Surfing is a majestic sport, but one which relies heavily on the environment to provide suitable waves for the practice. If you don’t live near the right piece of coast, you’re simply out of luck. Of course, you could always build yourself an electric board instead to tear up the local lakes – and that’s precisely what [Simon] did.
Following on from earlier experiments with 3D printed boats, the board is powered by a pair of jet drives, sourced from [YOUNGSTERS JETS]. Not one to skimp on horsepower, [Simon] selected twin 5000W motors to provide plenty of motive power. Of course, operating at such power levels comes with some headaches, and there’s plenty of blown ESCs and damaged motors along the way. Perseverance and plenty of cash outlay later, and the board is out carving elegant lines in the water at over 45 km/h.
Future updates aim to solve the problem of water ingress into the electronics, particularly the hand controller, of which [Simon] has already ruined two. We look forward to seeing more of these craft out in the water in coming days, particularly as they’re at least 30% less loud and annoying than the common jetski. Video after the break.
Continue reading “Electric Surfboard Doesn’t Need Waves”
Radio control projects used to be made of materials such as metal or wood, and involve lots of hand crafted parts. That’s still one way to go about things, but 3D printing has become a popular tool in recent years. [RCLifeOn] has been working on a 3D printed jet boat, which recently got a serious power upgrade.
The boat in question received a 5000W brushless motor – significant power for a vehicle weighing less than 2kg. Powered by a 12S lithium pack, and outfitted with a water jacket for cooling, it drives the boat through an off-the-shelf turbine after initial attempts to DIY the drivetrain were unsuccessful.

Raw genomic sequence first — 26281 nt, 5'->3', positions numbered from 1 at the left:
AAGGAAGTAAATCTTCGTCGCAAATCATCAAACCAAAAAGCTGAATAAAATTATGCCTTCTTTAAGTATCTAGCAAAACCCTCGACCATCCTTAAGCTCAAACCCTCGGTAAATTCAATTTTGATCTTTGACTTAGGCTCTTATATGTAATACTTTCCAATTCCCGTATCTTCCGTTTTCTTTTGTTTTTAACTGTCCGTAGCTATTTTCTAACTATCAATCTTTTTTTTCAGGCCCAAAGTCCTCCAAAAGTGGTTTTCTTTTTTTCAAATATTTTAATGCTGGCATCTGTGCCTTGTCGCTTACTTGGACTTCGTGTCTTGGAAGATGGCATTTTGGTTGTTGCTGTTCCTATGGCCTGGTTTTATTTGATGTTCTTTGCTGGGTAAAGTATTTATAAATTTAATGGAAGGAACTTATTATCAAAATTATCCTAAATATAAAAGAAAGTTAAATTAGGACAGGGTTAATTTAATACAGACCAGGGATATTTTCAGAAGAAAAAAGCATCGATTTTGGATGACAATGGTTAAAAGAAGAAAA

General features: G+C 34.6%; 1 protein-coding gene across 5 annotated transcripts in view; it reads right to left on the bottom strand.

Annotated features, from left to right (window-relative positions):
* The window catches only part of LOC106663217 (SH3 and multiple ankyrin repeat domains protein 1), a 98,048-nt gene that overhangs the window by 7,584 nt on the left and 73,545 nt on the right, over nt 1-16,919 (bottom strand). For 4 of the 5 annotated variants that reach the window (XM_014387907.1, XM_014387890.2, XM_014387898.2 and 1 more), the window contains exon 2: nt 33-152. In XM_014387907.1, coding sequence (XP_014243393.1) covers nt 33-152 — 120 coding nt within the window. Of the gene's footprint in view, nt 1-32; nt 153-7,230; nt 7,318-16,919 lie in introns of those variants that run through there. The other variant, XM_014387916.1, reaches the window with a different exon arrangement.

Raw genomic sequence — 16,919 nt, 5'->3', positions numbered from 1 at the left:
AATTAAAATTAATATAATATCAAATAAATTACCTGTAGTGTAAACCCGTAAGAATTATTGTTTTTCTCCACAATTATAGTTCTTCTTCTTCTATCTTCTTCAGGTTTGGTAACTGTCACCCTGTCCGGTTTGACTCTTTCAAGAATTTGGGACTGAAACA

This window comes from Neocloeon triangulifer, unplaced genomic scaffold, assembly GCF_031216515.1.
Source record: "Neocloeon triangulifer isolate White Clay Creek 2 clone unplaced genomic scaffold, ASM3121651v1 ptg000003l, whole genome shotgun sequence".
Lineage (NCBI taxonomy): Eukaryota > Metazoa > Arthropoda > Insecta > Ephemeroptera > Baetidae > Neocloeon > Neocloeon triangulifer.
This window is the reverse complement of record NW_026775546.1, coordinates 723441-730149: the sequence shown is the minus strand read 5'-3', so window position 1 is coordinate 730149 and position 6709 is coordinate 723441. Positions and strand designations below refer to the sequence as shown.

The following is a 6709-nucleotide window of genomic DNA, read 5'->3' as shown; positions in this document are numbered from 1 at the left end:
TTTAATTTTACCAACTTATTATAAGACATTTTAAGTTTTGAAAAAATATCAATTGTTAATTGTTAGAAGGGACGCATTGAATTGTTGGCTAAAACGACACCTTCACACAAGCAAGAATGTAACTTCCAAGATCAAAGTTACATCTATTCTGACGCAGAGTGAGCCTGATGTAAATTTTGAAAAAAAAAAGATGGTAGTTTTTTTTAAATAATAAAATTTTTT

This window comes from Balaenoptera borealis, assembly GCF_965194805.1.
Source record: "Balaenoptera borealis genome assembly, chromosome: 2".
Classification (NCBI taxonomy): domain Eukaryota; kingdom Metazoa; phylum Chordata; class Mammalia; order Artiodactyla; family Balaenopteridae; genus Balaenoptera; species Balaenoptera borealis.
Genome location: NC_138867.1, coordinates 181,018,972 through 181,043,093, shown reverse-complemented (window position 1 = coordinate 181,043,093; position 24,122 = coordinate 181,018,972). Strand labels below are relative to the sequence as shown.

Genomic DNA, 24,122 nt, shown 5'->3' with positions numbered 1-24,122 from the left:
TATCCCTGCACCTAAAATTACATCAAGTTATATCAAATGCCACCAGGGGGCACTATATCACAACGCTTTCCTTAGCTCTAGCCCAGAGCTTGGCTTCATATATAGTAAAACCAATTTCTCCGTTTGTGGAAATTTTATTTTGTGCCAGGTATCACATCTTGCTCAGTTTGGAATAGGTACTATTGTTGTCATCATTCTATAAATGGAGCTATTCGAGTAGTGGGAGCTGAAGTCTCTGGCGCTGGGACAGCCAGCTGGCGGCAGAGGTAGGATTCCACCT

The biggest problem in the project came from coupling the motor to the turbine. A 3D printed coupler was unable to hold up to the strain, while attempts to make a metal part failed due to the lack of a lathe. Eventually the solution was found by daisy chaining two off-the-shelf parts together.
The boat proved itself ably on the water, with the large motor proving more than capable of shifting the boat at a strong clip. It’s an excellent shakedown for the parts that will eventually find themselves in a powered surfboard build. We’ve seen [RCLifeOn]’s work before, too, like these stylish 3D printed sneakers. Video after the break.
Continue reading “5 Kilowatts In A 3D Printed Jet Boat”
[Ivan Miranda] is always experimenting with 3D printing, and recently has been taking his work on the water. His latest creation is a racing paddle boat, but its performance left [Ivan] with a need for speed. Cue the development of the 3D printed water jet engine (YouTube link, embedded below).
The basic principle of operation is simple. Water is sucked through an inlet, where it is accelerated by a turbine driven by a brushless motor. This turbine, in combination with stator fins, forces the water through the outlet, propelling the boat forwards in the process.
The first prototype is printed in PLA. Tolerances are good, thanks largely to [Ivan]’s experience and well-calibrated printers. After assembly, the engine is fired up, to great results. After sourcing a series of larger tubs in which to test the device, the engine is finally run up to full throttle and appears more than capable of shifting a serious amount of water.
We’d love to see a proper instrumented thrust test, particularly one that compares the device to other water jet drives on the market. Brushless motors make a great drive solution for RC boats, so we’re sure [Ivan] will be tearing up the lake real soon. Video after the break.
Continue reading “3D Printing A Water Jet Drive”